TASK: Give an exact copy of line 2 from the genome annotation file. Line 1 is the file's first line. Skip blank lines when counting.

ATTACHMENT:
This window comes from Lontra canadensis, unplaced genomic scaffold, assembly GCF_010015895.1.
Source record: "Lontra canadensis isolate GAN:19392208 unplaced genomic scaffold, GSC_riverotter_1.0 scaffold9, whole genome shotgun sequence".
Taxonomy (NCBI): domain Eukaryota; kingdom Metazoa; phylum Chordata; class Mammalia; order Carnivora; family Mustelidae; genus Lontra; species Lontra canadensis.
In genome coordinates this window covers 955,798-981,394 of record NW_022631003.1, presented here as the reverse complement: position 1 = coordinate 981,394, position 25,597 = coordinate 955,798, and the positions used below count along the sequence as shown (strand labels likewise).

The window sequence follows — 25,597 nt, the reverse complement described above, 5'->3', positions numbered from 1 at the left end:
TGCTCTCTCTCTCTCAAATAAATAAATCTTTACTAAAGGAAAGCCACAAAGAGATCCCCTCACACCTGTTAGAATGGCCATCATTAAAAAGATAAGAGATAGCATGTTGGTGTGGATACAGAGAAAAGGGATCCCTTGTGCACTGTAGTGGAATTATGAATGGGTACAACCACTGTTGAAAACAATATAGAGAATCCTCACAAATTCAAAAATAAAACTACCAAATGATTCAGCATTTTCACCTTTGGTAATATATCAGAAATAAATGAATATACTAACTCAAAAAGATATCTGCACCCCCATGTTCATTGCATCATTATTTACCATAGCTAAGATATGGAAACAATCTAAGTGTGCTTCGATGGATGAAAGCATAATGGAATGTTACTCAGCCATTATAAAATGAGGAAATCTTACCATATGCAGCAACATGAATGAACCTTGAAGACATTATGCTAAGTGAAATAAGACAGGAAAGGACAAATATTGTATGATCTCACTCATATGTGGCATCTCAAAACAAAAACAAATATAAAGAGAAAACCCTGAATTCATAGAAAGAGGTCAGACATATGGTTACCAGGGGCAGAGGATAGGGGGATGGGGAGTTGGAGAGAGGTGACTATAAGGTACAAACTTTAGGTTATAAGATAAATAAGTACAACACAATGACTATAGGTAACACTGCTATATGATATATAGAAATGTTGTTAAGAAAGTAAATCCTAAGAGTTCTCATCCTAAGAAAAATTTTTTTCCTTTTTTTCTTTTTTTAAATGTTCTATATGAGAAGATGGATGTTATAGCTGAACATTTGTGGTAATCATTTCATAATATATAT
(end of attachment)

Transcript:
Source record: "Lontra canadensis isolate GAN:19392208 unplaced genomic scaffold, GSC_riverotter_1.0 scaffold9, whole genome shotgun sequence".